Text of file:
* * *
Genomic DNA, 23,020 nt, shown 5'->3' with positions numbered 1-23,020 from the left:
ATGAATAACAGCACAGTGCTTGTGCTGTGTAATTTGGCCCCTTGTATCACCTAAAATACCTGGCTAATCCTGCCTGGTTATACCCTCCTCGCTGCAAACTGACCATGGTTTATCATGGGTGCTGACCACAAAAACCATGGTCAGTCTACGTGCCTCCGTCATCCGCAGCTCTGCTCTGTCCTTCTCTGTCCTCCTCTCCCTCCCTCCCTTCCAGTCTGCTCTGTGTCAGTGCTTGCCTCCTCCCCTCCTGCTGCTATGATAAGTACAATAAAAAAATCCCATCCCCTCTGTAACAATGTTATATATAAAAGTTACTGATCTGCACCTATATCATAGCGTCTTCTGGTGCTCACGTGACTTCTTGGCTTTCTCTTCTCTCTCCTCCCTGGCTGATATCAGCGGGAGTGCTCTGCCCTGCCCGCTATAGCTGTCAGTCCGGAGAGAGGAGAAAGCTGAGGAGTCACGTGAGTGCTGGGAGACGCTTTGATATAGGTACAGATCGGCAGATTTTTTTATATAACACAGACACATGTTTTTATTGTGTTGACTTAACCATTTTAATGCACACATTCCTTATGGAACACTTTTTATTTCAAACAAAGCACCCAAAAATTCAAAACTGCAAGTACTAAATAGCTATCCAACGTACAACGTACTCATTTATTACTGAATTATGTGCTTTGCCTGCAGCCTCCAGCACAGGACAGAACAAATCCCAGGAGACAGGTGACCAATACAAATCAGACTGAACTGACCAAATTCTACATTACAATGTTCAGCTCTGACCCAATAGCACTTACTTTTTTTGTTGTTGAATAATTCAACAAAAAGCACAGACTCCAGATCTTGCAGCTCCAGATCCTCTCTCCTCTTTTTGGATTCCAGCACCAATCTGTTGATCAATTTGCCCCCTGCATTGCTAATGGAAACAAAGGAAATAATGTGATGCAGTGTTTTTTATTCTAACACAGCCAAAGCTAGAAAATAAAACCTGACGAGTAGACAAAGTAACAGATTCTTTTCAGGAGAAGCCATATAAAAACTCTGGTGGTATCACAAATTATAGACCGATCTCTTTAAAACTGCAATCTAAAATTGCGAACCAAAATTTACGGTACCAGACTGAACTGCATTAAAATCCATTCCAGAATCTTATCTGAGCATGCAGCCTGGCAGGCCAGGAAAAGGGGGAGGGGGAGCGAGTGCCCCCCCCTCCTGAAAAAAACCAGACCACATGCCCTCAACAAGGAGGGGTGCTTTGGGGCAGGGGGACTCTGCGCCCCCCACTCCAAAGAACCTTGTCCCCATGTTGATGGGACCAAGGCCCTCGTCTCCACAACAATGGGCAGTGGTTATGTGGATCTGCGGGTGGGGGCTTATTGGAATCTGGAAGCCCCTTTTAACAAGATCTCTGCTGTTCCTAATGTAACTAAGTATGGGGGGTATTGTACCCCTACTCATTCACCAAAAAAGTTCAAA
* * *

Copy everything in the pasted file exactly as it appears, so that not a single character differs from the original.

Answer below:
Genomic DNA, 23,020 nt, shown 5'->3' with positions numbered 1-23,020 from the left:
ATGAATAACAGCACAGTGCTTGTGCTGTGTAATTTGGCCCCTTGTATCACCTAAAATACCTGGCTAATCCTGCCTGGTTATACCCTCCTCGCTGCAAACTGACCATGGTTTATCATGGGTGCTGACCACAAAAACCATGGTCAGTCTACGTGCCTCCGTCATCCGCAGCTCTGCTCTGTCCTTCTCTGTCCTCCTCTCCCTCCCTCCCTTCCAGTCTGCTCTGTGTCAGTGCTTGCCTCCTCCCCTCCTGCTGCTATGATAAGTACAATAAAAAAATCCCATCCCCTCTGTAACAATGTTATATATAAAAGTTACTGATCTGCACCTATATCATAGCGTCTTCTGGTGCTCACGTGACTTCTTGGCTTTCTCTTCTCTCTCCTCCCTGGCTGATATCAGCGGGAGTGCTCTGCCCTGCCCGCTATAGCTGTCAGTCCGGAGAGAGGAGAAAGCTGAGGAGTCACGTGAGTGCTGGGAGACGCTTTGATATAGGTACAGATCGGCAGATTTTTTTATATAACACAGACACATGTTTTTATTGTGTTGACTTAACCATTTTAATGCACACATTCCTTATGGAACACTTTTTATTTCAAACAAAGCACCCAAAAATTCAAAACTGCAAGTACTAAATAGCTATCCAACGTACAACGTACTCATTTATTACTGAATTATGTGCTTTGCCTGCAGCCTCCAGCACAGGACAGAACAAATCCCAGGAGACAGGTGACCAATACAAATCAGACTGAACTGACCAAATTCTACATTACAATGTTCAGCTCTGACCCAATAGCACTTACTTTTTTTGTTGTTGAATAATTCAACAAAAAGCACAGACTCCAGATCTTGCAGCTCCAGATCCTCTCTCCTCTTTTTGGATTCCAGCACCAATCTGTTGATCAATTTGCCCCCTGCATTGCTAATGGAAACAAAGGAAATAATGTGATGCAGTGTTTTTTATTCTAACACAGCCAAAGCTAGAAAATAAAACCTGACGAGTAGACAAAGTAACAGATTCTTTTCAGGAGAAGCCATATAAAAACTCTGGTGGTATCACAAATTATAGACCGATCTCTTTAAAACTGCAATCTAAAATTGCGAACCAAAATTTACGGTACCAGACTGAACTGCATTAAAATCCATTCCAGAATCTTATCTGAGCATGCAGCCTGGCAGGCCAGGAAAAGGGGGAGGGGGAGCGAGTGCCCCCCCCTCCTGAAAAAAACCAGACCACATGCCCTCAACAAGGAGGGGTGCTTTGGGGCAGGGGGACTCTGCGCCCCCCACTCCAAAGAACCTTGTCCCCATGTTGATGGGACCAAGGCCCTCGTCTCCACAACAATGGGCAGTGGTTATGTGGATCTGCGGGTGGGGGCTTATTGGAATCTGGAAGCCCCTTTTAACAAGATCTCTGCTGTTCCTAATGTAACTAAGTATGGGGGGTATTGTACCCCTACTCATTCACCAAAAAAGTTCAAA